It may be a set of principles that should and hopefully are adhered to and applied in any circumstance. Yet, as I mentioned in my original article; the Westphalian construct and the notion that nation-states will behave rationally has been possibly irrevocably altered in the Age of ISIS and P5 nuclear capable regional hegemons circumventing international law purposefully and routinely.

    After all the gnashing of teeth, the other party and I fundamentally and ideologically agree on the principles of what US FP and IS should look like. However, where we significantly deviate is in the application and necessity to adapt to changing conditions and environs while not surrendering either our principles or our defense. Hence, the “realism” aspect, which I know is apparently unfathomable for some, does force us to move, morph, and deviate from those chosen and preferred norms. Some believe we have not gone far enough (neo-cons) and some believe we should virtually if not literally abandon our influence and ability to affect outcomes on our terms (libertarian absolutists).

    As laid out by Mr. Andersen, even Reagan doesn’t meet the lofty-applied JWT and strict constitutionalist interpretation- Grenada, Libyan Raid, or his protégé’s actions in Panama (GHWB) . Yet Mr. Andersen and many within the RPSDC don’t seem to apply the same level of scrutiny with such righteousness when they are yucking it up at the major RPSDC annual event ironically called the “Reagan Dinner.”

    It’s like this- Some are comfortable driving a car freely and unencumbered all the way until the engine light comes on (Libertarians). They don’t want to bother anyone, nor be bothered by anyone. They will attempt to deal with that problem when it arrives. Some never take the car out of the garage (Isolationists). They are self-contained or don’t advance or achieve much else (smaller nations afforded little or parasitic protection in larger security constructs i.e. Switzerland, Austria, Finland). I am advocating a security strategy that lets the US drive the car freely (free market), as defined by all the other civil drivers (international law), and without fear of provocative drivers wreaking havoc and threatening good road etiquette and norms (Self-defense as prescribed by the Constitution). We perform routine maintenance, and adapt our tires, change wipers, and adjust driving patterns to meet shifting road conditions (operational deployments, SOFAs, mil-to-mil contact, partner enabling, intelligence gathering). We repair what needs to be prepared when the maintenance indicators tell us (resourcing, training, and equipping), or as necessary, and we don’t drive on other peoples lawns (Respect fellow civil nations and international norms). We pay into the “road kitty”, where we don’t solely keep the roads maintained (collective security), but work and negotiate to where we attempt as equitable and affordable an arrangement as we can (diplomacy, statecraft, and a portion of GNP for a viable defense apparatus) .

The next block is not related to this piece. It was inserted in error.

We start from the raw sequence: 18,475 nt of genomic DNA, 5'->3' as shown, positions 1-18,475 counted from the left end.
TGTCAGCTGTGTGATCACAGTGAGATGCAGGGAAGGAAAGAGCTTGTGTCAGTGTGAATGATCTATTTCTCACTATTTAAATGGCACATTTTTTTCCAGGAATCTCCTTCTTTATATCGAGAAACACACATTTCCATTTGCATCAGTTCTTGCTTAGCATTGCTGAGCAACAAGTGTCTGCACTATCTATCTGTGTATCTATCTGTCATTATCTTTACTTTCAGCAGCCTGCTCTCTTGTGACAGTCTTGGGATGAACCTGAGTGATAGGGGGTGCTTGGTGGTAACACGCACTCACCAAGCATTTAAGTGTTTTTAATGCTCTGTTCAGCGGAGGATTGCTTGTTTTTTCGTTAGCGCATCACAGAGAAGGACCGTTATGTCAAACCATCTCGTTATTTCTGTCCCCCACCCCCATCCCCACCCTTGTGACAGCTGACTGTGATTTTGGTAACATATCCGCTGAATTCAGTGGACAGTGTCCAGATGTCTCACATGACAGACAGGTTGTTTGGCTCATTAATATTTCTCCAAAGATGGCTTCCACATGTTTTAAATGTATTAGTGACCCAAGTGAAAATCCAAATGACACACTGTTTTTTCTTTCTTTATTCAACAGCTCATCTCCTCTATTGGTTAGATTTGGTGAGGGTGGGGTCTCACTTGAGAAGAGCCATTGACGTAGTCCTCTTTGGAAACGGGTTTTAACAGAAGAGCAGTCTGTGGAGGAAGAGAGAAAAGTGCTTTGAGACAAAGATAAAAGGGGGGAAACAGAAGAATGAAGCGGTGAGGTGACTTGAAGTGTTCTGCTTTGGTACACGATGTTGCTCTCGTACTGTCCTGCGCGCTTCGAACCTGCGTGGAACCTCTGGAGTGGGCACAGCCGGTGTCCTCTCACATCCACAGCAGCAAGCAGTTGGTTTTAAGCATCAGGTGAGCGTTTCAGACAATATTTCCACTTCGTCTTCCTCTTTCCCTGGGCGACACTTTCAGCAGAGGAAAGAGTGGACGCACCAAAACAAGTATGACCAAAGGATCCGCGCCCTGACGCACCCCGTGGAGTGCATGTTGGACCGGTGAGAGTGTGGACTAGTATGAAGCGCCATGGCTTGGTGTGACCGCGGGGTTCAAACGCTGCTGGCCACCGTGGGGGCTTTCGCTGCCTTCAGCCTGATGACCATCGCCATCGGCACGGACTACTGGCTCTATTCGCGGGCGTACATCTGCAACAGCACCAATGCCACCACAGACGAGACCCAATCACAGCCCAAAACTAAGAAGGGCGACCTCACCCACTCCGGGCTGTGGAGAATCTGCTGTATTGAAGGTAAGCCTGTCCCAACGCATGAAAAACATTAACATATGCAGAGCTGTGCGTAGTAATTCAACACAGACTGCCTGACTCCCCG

What that ultimately looks like is where a strategy emerges.

  24. Frank, that’s a great analogy. I arrive at the Libertarian side (or closer too it with elements of yours) not from philosophy but from experience and focusing on results\objectives\goals. I think our military should certainly be robust as it is, but I just see some one the stuff you feel the US should be responsible for is a bit too entangling and also too much of a pretext for those that wish to impose American power abroad. Our careers overlap, I think mine is more jaded since it began with Clinton’s Bosnia idealism, the middle was Bush’s attempt at a military solution in the mideast, and is wrapping up with Obama’s retreat without strategy. I’ve experience the limits of American power, I’ve seen how our establishment clings to notion of our Cold war responsibilities that have long since faded and have commitments that outstrips our resources now that the world has been rebuilt. Time to redefine our responsibilities and roles and shed some idealistic historical baggage in my view.

    As for Westphalia, one of my favorite topics and probably best discussed outside of Rostra, but I too saw 911 as the first NGO vs state war. But I have come around to no longer seeing it as Kaplan’s Coming Anarchy and Huntington’s Clash of Civilizations but see ISIS and the Islamofascist threat as truly a classic nation-state problem. A problem our leaders fail to ignore. The jihadis are not a force spawned by themselves. The road to radicalization starts in Riyadh. The leaders of both party pretend its an NGO war because they refuse to address the state behind it. it’s like complaining about Comintern while pretend Moscow isn’t behind it. But like I said another time, and another round of drinks. My email address is just me first and last name at gmail.